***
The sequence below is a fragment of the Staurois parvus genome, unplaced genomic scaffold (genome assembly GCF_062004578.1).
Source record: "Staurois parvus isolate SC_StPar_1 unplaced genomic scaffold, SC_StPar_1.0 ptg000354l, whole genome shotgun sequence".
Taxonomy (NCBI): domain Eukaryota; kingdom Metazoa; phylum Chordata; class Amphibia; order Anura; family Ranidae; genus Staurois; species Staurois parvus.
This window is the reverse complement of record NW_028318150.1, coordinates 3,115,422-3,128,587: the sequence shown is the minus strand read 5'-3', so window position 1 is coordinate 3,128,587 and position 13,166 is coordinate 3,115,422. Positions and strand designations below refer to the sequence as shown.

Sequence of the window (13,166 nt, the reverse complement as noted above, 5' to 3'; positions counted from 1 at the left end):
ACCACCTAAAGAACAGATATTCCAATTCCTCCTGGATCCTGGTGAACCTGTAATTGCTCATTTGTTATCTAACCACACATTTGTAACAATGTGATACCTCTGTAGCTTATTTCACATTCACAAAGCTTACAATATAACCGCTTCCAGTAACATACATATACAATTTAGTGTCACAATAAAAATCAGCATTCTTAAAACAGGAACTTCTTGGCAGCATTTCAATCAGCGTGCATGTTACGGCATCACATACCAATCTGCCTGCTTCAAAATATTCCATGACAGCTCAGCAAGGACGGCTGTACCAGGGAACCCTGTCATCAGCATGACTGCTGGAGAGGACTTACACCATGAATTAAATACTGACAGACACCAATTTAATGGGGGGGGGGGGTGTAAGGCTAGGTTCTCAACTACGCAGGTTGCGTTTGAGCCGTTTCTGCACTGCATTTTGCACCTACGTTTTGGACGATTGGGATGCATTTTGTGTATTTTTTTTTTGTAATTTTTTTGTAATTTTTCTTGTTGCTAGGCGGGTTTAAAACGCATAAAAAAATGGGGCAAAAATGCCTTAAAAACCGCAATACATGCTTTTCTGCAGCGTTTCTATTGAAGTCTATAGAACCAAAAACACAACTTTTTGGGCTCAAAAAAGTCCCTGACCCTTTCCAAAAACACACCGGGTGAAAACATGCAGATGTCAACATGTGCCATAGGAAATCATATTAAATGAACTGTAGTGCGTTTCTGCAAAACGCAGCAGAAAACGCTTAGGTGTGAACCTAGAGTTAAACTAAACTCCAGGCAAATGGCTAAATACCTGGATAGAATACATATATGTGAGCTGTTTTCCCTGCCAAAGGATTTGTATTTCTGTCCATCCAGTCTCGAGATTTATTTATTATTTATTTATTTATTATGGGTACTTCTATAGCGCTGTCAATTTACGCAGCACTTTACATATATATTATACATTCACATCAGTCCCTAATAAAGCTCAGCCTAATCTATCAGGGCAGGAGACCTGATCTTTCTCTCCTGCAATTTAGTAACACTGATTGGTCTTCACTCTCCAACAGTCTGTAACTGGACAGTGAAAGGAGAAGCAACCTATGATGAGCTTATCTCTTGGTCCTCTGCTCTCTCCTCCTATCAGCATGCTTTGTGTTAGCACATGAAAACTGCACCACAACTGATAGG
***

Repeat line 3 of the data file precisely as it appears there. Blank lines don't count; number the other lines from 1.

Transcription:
Taxonomy (NCBI): domain Eukaryota; kingdom Metazoa; phylum Chordata; class Amphibia; order Anura; family Ranidae; genus Staurois; species Staurois parvus.